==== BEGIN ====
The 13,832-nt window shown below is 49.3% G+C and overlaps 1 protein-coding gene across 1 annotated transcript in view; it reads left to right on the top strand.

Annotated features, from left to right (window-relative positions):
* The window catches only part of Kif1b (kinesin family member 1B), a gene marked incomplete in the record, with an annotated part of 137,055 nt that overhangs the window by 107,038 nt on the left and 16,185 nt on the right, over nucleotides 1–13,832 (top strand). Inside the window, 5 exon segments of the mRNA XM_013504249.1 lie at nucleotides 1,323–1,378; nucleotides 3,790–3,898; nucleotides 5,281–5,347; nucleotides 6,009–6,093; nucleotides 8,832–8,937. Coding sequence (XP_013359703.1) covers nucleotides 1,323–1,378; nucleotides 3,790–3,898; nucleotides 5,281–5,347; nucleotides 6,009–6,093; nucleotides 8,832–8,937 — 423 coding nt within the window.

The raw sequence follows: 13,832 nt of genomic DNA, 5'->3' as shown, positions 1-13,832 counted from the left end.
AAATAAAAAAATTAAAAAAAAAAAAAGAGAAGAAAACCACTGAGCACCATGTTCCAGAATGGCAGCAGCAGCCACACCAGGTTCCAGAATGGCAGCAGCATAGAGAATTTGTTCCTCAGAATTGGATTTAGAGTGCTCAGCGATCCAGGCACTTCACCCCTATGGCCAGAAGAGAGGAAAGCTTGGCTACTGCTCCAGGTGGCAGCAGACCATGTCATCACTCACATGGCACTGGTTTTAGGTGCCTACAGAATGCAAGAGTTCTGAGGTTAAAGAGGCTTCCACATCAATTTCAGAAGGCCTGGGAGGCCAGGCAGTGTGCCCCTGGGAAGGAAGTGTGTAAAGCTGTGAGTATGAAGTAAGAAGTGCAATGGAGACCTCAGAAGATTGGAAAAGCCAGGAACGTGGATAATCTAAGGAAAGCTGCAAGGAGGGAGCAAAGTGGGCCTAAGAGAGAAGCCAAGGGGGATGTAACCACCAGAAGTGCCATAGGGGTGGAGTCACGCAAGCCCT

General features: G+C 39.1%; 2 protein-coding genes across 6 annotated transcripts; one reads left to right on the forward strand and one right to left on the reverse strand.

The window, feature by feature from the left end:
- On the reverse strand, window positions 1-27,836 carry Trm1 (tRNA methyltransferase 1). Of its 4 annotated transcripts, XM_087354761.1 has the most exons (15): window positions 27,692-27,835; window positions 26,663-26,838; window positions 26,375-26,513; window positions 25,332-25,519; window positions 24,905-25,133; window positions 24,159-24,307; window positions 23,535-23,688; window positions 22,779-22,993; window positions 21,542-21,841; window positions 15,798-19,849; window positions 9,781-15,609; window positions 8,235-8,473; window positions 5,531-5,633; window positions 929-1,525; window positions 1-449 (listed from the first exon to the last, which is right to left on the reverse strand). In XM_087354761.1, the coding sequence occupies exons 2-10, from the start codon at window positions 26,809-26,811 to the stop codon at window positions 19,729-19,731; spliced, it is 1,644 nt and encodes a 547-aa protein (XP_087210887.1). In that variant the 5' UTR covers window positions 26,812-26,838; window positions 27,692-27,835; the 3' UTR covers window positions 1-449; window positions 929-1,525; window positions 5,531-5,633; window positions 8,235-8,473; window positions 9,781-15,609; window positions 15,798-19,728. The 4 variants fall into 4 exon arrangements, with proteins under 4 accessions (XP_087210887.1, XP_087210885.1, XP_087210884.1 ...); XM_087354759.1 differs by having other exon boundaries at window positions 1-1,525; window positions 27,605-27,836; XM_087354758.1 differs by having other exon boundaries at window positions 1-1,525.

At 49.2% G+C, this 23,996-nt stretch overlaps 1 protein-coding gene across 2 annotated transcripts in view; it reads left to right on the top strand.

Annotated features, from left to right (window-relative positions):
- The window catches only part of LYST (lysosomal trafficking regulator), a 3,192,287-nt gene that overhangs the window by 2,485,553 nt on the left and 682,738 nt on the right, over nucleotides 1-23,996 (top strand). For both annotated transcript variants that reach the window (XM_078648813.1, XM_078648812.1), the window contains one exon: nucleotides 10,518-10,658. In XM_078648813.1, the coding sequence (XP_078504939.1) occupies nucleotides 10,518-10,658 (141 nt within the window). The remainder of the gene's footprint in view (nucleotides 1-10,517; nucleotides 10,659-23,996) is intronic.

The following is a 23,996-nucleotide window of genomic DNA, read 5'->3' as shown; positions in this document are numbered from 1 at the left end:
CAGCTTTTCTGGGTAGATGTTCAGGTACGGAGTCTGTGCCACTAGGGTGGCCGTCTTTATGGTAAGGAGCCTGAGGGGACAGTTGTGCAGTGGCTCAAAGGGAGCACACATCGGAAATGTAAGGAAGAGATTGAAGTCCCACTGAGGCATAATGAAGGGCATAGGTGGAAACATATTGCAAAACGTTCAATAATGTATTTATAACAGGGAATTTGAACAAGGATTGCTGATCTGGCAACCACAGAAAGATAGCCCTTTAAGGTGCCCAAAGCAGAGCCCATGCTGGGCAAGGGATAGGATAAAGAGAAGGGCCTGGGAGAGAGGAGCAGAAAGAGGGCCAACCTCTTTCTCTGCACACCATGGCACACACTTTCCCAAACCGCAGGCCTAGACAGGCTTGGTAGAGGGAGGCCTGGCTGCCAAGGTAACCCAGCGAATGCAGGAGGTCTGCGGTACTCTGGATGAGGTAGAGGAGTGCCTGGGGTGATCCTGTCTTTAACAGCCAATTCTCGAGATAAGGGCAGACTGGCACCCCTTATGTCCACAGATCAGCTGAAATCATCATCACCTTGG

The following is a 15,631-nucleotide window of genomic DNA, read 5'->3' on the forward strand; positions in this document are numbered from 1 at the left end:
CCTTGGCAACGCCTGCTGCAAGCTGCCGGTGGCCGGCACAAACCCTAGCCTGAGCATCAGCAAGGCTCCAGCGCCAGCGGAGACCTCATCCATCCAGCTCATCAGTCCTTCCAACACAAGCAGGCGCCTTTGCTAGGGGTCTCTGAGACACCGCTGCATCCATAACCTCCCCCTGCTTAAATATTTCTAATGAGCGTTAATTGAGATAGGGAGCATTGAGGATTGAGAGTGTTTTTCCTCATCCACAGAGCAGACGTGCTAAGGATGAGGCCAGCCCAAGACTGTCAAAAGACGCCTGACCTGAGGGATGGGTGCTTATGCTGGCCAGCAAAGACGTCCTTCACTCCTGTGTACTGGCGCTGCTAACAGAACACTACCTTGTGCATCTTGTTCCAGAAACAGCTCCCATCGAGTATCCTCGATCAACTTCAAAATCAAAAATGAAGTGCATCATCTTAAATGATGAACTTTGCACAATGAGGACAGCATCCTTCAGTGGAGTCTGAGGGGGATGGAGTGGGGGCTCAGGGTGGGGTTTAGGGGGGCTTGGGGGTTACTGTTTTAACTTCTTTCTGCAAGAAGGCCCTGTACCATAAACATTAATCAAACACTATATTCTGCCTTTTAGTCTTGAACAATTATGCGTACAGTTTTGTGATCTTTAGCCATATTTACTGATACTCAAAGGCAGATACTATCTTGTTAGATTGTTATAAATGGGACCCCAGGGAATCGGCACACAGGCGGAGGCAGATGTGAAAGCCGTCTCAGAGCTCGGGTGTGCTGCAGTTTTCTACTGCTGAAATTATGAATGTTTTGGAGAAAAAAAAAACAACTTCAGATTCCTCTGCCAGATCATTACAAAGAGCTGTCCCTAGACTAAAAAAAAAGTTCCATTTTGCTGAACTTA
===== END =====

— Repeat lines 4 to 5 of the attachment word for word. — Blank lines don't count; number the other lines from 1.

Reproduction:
The raw sequence follows: 13,832 nt of genomic DNA, 5'->3' as shown, positions 1-13,832 counted from the left end.
AAATAAAAAAATTAAAAAAAAAAAAAGAGAAGAAAACCACTGAGCACCATGTTCCAGAATGGCAGCAGCAGCCACACCAGGTTCCAGAATGGCAGCAGCATAGAGAATTTGTTCCTCAGAATTGGATTTAGAGTGCTCAGCGATCCAGGCACTTCACCCCTATGGCCAGAAGAGAGGAAAGCTTGGCTACTGCTCCAGGTGGCAGCAGACCATGTCATCACTCACATGGCACTGGTTTTAGGTGCCTACAGAATGCAAGAGTTCTGAGGTTAAAGAGGCTTCCACATCAATTTCAGAAGGCCTGGGAGGCCAGGCAGTGTGCCCCTGGGAAGGAAGTGTGTAAAGCTGTGAGTATGAAGTAAGAAGTGCAATGGAGACCTCAGAAGATTGGAAAAGCCAGGAACGTGGATAATCTAAGGAAAGCTGCAAGGAGGGAGCAAAGTGGGCCTAAGAGAGAAGCCAAGGGGGATGTAACCACCAGAAGTGCCATAGGGGTGGAGTCACGCAAGCCCT